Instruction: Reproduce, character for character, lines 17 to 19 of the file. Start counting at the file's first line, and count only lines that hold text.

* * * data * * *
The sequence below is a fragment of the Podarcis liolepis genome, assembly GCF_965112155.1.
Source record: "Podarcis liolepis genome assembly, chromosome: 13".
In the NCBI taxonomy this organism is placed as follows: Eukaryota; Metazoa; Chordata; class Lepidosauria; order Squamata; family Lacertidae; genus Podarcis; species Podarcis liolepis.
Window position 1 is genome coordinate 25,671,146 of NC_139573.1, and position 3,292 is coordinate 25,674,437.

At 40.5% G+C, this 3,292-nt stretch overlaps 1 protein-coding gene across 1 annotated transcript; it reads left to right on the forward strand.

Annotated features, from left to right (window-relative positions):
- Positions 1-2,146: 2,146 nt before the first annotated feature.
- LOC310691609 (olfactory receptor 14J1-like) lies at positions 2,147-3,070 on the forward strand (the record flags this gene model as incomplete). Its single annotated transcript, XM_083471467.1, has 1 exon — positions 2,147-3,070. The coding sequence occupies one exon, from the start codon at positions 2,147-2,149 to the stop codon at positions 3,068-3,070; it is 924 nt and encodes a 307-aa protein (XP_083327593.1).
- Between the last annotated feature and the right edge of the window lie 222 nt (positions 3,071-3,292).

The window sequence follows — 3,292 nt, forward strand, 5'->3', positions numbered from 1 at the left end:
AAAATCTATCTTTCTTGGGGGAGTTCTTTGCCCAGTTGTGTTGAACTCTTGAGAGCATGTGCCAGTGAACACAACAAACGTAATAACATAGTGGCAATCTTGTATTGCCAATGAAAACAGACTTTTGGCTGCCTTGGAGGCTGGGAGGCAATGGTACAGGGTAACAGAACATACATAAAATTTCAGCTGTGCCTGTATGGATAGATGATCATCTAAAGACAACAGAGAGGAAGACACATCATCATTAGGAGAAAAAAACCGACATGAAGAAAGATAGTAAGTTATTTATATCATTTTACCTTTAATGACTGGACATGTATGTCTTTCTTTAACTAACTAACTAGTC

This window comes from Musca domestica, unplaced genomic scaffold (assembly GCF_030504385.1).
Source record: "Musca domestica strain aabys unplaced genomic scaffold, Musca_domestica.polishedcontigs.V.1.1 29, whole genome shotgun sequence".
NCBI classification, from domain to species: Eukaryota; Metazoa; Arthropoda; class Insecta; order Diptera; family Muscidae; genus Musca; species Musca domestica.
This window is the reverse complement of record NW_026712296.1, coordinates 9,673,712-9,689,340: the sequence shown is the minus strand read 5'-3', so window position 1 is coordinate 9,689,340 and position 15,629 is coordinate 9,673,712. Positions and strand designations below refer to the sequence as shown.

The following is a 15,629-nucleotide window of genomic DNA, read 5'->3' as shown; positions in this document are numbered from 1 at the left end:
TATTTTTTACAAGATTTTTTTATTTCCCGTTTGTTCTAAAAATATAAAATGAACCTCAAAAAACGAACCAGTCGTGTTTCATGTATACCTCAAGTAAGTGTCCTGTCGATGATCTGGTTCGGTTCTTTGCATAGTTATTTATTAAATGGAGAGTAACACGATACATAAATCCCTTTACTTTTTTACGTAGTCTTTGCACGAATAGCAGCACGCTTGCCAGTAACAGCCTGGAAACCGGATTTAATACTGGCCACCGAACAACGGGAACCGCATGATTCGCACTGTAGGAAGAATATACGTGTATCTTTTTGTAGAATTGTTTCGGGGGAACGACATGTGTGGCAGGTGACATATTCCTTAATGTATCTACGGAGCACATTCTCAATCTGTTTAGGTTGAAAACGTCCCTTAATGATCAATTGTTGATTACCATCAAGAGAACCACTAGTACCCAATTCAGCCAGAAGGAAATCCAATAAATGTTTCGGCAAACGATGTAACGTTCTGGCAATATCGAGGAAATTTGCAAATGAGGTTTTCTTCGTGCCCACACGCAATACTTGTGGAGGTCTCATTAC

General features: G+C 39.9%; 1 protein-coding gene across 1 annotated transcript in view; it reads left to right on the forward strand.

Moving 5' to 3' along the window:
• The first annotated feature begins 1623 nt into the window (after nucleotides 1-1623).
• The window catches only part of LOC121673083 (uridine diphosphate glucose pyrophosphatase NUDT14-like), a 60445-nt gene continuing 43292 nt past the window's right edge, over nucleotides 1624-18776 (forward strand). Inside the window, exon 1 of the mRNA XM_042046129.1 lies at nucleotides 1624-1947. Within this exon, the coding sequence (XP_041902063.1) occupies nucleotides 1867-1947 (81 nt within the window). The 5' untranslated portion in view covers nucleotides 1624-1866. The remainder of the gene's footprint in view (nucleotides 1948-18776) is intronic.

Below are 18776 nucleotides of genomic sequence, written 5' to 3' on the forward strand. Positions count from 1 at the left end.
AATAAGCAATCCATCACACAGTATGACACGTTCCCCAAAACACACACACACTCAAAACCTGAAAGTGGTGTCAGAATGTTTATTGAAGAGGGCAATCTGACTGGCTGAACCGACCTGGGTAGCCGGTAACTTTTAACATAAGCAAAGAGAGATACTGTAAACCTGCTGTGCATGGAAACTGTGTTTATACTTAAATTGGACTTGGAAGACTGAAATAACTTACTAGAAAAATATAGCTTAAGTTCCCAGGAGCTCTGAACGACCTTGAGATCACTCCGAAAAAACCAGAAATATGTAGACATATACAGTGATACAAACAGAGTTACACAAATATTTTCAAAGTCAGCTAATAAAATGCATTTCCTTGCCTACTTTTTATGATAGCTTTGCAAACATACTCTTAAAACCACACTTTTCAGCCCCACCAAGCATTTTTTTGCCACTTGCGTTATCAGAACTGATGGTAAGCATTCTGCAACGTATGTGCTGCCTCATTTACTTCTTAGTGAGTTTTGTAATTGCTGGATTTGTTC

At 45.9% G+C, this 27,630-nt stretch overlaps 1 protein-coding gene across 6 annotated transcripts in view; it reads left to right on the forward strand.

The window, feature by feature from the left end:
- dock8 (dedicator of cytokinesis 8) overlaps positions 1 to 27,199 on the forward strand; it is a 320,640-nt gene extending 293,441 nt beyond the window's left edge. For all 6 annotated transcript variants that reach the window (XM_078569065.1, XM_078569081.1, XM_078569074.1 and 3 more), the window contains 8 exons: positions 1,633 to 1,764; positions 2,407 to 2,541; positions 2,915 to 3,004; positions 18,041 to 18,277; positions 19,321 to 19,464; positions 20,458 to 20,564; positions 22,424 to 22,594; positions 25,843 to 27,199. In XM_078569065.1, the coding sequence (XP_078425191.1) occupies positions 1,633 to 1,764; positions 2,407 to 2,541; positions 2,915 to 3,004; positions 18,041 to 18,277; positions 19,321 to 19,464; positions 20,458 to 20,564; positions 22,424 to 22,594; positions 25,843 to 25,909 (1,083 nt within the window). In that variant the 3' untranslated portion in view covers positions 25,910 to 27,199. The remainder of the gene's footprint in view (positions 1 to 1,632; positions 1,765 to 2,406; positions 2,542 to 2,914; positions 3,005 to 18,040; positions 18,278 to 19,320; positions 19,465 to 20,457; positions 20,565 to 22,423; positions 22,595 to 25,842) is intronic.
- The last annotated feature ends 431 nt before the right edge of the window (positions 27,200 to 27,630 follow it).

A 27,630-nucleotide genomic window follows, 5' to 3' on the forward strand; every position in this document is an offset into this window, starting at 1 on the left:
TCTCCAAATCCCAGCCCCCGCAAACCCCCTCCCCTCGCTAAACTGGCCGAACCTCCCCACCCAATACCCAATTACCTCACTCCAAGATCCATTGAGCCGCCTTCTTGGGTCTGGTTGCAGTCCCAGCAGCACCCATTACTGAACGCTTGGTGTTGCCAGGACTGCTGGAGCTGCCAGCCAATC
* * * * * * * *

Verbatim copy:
TATTTTTTACAAGATTTTTTTATTTCCCGTTTGTTCTAAAAATATAAAATGAACCTCAAAAAACGAACCAGTCGTGTTTCATGTATACCTCAAGTAAGTGTCCTGTCGATGATCTGGTTCGGTTCTTTGCATAGTTATTTATTAAATGGAGAGTAACACGATACATAAATCCCTTTACTTTTTTACGTAGTCTTTGCACGAATAGCAGCACGCTTGCCAGTAACAGCCTGGAAACCGGATTTAATACTGGCCACCGAACAACGGGAACCGCATGATTCGCACTGTAGGAAGAATATACGTGTATCTTTTTGTAGAATTGTTTCGGGGGAACGACATGTGTGGCAGGTGACATATTCCTTAATGTATCTACGGAGCACATTCTCAATCTGTTTAGGTTGAAAACGTCCCTTAATGATCAATTGTTGATTACCATCAAGAGAACCACTAGTACCCAATTCAGCCAGAAGGAAATCCAATAAATGTTTCGGCAAACGATGTAACGTTCTGGCAATATCGAGGAAATTTGCAAATGAGGTTTTCTTCGTGCCCACACGCAATACTTGTGGAGGTCTCATTAC

General features: G+C 39.9%; 1 protein-coding gene across 1 annotated transcript in view; it reads left to right on the forward strand.

Moving 5' to 3' along the window: